Crowdfunding is a method by which an individual or group raises money for a project, cause, or business by receiving donations from a large group of individuals, often by means of many small donations from people who have no relationship to each other beyond interest in the project. Crowdfunding began largely as a way for musicians, artists, and other creative people to gain support for their projects and relies heavily on the Internet to reach potential funders. Crowdfunding is also used to raise money for philanthropic causes and to raise investment capital for new businesses.
There are two primary models for crowdfunding: donation-based crowdfunding and investment crowdfunding. In donation-based crowdfunding, donors contribute money for a project, such as the creation of a film or book, and in turn receive gifts such as a personal note from the author, a coffee mug or t-shirt advertising the project, or a copy of the product created (e.g., a copy of the book or film). This model is similar to the fundraising method used on National Public Radio (NPR) and PBS television, where people make a charitable contribution to their local station or to a particular program they enjoy and may elect to receive some branded item in return. In investment crowdfunding, businesses sell debt or equity stakes to investors, and those investors will share in the company's profits, if there are any. Indiegogo, founded in 2008, allows fundraising for any purpose other than business investment, including charity, and AngelList is specifically for tech startup companies looking for business investors. GoFundMe, founded in 2010, allows for any kind of project, creative, business, charitable, or otherwise, as well as allowing people to fundraise for personal needs such as medical expenses.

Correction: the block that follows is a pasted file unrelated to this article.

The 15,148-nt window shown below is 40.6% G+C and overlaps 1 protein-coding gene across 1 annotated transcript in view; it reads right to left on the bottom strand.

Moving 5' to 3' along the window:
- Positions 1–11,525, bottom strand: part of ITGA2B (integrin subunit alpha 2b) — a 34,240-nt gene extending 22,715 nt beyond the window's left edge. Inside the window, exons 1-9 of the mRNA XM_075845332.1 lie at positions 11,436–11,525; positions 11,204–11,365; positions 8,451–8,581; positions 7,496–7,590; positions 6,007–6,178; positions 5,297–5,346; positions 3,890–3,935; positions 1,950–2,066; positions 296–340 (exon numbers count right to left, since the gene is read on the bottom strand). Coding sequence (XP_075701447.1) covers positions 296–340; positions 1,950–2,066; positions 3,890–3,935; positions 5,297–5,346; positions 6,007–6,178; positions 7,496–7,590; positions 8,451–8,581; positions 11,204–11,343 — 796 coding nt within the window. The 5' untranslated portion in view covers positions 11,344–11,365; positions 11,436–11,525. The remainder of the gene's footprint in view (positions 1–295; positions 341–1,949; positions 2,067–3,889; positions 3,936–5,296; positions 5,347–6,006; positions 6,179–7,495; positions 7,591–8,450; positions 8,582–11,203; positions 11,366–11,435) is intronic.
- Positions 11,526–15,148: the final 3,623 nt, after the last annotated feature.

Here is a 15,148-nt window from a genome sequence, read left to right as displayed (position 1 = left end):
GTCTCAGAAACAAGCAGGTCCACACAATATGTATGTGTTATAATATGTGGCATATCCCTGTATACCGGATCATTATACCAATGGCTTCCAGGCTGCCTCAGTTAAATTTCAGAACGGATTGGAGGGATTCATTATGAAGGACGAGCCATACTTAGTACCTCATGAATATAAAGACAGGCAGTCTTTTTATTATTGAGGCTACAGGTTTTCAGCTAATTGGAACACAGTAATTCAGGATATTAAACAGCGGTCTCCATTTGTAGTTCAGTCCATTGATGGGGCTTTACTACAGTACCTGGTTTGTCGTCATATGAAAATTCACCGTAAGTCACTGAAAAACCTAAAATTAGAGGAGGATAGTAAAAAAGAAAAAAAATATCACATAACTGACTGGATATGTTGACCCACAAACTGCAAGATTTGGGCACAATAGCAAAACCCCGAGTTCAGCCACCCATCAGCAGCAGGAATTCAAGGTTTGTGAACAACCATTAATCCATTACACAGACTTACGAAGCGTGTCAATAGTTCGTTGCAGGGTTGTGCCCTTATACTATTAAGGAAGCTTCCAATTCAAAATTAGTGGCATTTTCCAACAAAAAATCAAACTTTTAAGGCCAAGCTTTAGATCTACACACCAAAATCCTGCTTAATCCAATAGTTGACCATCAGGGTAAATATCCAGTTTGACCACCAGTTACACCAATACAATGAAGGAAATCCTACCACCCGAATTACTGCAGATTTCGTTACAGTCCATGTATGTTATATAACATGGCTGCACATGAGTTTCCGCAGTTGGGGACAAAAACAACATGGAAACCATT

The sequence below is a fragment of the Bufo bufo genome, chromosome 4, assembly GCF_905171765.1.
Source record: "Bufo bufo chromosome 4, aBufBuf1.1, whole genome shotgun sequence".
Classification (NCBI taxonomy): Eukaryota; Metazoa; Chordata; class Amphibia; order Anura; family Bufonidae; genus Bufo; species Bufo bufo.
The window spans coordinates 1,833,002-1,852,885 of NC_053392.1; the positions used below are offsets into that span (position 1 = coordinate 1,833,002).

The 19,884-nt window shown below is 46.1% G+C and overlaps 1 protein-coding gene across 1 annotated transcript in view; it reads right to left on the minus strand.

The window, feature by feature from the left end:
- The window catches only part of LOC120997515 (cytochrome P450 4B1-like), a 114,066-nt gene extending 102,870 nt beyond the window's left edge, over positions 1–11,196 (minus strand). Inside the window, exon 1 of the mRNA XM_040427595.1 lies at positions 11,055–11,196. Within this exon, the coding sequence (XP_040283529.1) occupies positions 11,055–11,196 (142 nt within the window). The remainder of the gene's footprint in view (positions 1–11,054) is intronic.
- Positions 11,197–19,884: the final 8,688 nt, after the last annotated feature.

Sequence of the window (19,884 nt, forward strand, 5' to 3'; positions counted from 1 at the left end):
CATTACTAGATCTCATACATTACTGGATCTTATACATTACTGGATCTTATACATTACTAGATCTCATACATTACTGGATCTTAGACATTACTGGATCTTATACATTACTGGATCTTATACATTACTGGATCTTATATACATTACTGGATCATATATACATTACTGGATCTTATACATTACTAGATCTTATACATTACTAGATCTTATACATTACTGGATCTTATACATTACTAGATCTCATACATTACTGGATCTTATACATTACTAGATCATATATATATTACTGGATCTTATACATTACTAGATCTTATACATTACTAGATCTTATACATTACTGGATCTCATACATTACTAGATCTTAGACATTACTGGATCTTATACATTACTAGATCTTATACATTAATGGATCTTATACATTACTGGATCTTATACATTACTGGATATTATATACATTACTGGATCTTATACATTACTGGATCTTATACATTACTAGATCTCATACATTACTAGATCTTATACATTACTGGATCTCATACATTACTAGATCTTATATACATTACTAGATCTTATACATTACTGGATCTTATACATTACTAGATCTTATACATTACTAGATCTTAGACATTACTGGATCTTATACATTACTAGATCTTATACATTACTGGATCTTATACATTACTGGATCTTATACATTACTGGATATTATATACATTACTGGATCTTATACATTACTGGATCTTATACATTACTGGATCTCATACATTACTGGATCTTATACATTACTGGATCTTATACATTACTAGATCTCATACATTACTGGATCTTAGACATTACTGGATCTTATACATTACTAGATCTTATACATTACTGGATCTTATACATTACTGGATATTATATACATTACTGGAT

Despite its burgeoning popularity in the Internet era, crowdfunding is not a new concept. For centuries artists and publishers have sought subscriptions to finance creative projects, and in the United States notable examples include the public solicitation of contributions to pay for the pedestal for the Statue of Liberty in 1884, and the 1933 public contributions to build a swimming pool in the White House so that President Franklin Roosevelt, who was disabled as the result of polio, could enjoy water therapy. In the 2010s, crowdfunding is primarily conducted over the Internet, often through websites such as Kickstarter and the aforementioned Indiegogo and AngelList. There are over 400 such sites in existence. Each site has its own set of rules; for instance, Kickstarter, launched in 2009, only hosts campaigns for creative projects, and requires that project creators set a goal (amount of money to be raised) and a deadline; if the goal is not met by the deadline, no money is collected from the donors who pledged it. Other sites, such as Indiegogo, allow campaign creators to keep the donations from a partially funded campaign.
The field of crowdfunding is growing and chang ing rapidly. According to Chance Barnett, writing for Forbes.com in August 2013, in 2012 the crowdfunding industry raised $2.7 billion across more than one million individual campaigns. In May 2014, a report by the Crowdfunding Centre estimated that, worldwide, more than $60,000 were being raised via crowd-funding every hour, and 442 crowdfunding campaigns were being initiated each day.
—Sarah E. Boslaugh, PhD, MPH
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